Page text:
Director: Ei Aoki
Writer (of original manga): Hajime Segawa
Animation Studios: AIC Spirits and Asread
English Localization: Funimation
Version Watched: Dubbed
Endings are a big part of any sort of entertainment medium for me, whether it’s an anime series, a video game or even just a novel. They’re the bit where everything should be tied together, leaving you satisfied yet hopefully still a little sad that it’s all over. They’re also incredibly hard to do right and therefore incredibly easy to criticize. Ga-Rei Zero makes criticizing its ending a little hard though because, well, there just isn’t one. The series is actually a prequel to a completed manga series called Ga-Rei, which means that it can’t really be treated as a stand-alone production. That is, in essence, also the reason I’ve chosen to make this a Mini-Review rather than a full one. While part of me feels that every series should be able to stand on its own, even if it is just acting as a prequel to a story produced in another medium, if I held Ga-Rei Zero to the same standards as other anime I would be unable to give it the score it deserves.
Set in Japan, Ga-Rei Zero tells the story of a group of exorcists whose goal is to protect their city and its surroundings from evil spirits which have nothing better to do that attempt to destroy things. The plot focuses on two particular teenage girls that are descendants of long lines of exorcists and are now starting to fulfill their role as exorcists themselves. The series actually starts near the end, giving you a teaser of what’s to come before returning to the beginning of the story in the third episode. While not a technique that’s used often, Ga-Rei Zero actually pulled it off fairly well, leaving me anticipating the conclusion of the anime from having watched just the first few episodes. The plot is actually pretty interesting, but it’s also the reason Ga-Rei Zero can’t be called a series in its own right. There are just too many loose ends remaining at the end of the 12 episodes that would have been tied off in any other (decent) anime.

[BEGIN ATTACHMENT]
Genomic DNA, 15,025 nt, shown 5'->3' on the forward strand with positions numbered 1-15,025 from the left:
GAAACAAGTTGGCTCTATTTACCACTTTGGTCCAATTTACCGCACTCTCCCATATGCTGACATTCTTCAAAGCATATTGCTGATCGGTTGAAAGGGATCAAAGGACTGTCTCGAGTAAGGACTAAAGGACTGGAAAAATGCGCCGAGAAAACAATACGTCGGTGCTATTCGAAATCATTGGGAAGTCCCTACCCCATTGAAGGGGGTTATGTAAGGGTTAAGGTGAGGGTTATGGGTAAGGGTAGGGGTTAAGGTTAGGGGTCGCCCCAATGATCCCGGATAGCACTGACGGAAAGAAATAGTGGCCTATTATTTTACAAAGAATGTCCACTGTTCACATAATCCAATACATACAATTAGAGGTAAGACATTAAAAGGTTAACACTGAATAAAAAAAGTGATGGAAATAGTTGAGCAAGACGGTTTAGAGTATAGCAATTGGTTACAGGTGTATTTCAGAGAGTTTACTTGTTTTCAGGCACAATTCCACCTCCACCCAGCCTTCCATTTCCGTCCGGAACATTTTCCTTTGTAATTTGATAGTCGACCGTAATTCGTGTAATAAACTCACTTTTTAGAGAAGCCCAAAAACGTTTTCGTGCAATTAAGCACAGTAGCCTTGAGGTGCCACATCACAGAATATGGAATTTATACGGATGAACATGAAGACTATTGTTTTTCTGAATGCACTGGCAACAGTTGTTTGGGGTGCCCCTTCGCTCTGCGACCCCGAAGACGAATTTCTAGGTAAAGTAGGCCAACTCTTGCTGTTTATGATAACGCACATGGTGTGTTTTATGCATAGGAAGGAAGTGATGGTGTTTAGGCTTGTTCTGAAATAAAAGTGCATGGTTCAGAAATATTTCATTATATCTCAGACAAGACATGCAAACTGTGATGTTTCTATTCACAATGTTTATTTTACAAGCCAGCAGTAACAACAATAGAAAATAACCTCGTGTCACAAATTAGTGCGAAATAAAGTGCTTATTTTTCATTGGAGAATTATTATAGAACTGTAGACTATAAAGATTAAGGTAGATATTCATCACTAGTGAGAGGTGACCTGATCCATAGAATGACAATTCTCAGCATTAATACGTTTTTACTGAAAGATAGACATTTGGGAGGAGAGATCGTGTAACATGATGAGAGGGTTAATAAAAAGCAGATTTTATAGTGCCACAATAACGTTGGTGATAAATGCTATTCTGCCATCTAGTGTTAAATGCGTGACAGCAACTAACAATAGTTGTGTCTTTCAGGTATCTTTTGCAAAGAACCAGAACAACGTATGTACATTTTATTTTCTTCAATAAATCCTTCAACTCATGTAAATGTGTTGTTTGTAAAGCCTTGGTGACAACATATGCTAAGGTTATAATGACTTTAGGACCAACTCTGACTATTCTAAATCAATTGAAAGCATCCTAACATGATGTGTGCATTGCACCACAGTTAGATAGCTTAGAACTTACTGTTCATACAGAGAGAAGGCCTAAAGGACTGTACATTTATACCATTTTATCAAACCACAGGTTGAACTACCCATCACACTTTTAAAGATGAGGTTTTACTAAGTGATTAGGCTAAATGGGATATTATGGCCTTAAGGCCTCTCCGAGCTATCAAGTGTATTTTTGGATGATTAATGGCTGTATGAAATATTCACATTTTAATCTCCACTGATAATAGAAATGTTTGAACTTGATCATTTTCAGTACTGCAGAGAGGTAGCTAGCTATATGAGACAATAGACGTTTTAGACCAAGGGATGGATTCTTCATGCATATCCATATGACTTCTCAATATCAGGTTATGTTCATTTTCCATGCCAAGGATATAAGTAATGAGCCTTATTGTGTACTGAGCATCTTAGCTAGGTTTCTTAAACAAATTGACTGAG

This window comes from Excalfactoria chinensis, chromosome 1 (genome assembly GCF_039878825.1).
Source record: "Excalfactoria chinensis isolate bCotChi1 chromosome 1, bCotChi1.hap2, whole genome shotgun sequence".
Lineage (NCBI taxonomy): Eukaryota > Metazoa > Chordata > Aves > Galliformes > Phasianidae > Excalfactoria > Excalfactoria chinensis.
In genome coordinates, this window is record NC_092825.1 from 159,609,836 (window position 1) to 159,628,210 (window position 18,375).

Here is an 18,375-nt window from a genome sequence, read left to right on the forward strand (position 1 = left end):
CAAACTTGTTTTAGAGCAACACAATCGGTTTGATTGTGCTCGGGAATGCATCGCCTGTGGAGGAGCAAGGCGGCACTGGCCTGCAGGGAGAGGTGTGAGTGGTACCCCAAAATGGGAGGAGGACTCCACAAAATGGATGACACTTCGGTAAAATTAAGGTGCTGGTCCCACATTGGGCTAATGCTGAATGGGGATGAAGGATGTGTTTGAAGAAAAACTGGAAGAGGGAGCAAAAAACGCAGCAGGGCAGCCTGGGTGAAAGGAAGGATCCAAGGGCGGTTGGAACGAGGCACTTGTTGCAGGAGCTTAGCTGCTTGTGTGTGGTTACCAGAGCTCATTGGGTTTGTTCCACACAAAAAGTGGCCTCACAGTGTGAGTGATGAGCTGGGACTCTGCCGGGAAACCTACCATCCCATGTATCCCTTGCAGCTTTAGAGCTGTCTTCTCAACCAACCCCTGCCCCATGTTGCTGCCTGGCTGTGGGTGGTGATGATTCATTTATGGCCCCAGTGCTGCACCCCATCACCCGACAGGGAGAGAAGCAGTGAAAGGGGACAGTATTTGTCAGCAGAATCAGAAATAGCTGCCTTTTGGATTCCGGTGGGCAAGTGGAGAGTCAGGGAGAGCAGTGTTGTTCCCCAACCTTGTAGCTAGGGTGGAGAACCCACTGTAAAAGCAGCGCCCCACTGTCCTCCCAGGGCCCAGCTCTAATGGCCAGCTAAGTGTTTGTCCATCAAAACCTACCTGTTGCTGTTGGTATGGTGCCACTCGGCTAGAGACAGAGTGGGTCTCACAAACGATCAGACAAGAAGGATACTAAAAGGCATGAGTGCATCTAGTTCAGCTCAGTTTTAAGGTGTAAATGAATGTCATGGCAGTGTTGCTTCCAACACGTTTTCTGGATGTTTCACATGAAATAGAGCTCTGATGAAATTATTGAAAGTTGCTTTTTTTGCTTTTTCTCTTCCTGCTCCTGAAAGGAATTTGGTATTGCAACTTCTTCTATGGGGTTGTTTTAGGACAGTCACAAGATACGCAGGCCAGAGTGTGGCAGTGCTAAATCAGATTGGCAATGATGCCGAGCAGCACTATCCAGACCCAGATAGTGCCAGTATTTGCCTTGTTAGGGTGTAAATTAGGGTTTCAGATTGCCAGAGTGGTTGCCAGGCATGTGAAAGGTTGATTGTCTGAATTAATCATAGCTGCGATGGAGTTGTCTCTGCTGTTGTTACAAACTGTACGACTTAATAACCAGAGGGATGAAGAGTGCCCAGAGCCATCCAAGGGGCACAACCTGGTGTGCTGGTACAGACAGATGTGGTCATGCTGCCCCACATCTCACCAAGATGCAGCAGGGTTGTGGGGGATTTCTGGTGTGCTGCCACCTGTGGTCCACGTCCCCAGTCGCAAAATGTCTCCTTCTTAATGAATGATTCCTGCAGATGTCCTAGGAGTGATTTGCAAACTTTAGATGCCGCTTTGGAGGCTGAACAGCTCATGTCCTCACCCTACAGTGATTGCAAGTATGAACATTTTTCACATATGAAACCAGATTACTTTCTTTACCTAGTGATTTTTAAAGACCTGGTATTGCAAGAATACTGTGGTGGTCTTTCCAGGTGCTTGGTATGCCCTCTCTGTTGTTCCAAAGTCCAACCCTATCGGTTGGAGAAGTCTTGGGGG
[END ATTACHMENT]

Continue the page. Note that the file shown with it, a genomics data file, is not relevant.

One thing you will learn right away is that Ga-Rei Zero is not afraid to kill characters off, and while that’s not something I want in every anime I watch it can be refreshing to see one take that risk. In fact, the only other place I’ve seen that attitude work well is in the Walking Dead comic series. The combat itself is interesting despite being rather short-lived, and even the weapons used are different from the norm. Briefcases containing what can only be grenade launchers/machine guns, spinning drills that extend from bracelets worn on the wrists and even an iron/chain combo that spurts holy steam all serve the keep things fresh, and none of those are even my favourites. While the action it did contain was satisfying, I would have liked to see more of it, as some of the characters just weren’t given enough time to shine (especially the guy with the army of pipe foxes, which I now want for myself). The visuals are nice and I have no complaints about the audio, but I don’t have anything special to say about them either.
Summary – Ga-Rei Zero left me wanting more, which is exactly what it was intended to do, I suppose. But while I would gladly watch a second anime series, I’m not about to go out and purchase the 12 volumes of Ga-Rei manga. It ticks all the boxes except for the plot, which is only lacking in that it leaves much of the explaining to the sequel manga series. Despite the fact that I will probably never know what happens in the future Ga-Rei universe I don’t regret watching the anime, and you probably won’t either.
As a prequel series – 8/10 – Good
As a stand-alone series – 7/10 – Enjoyable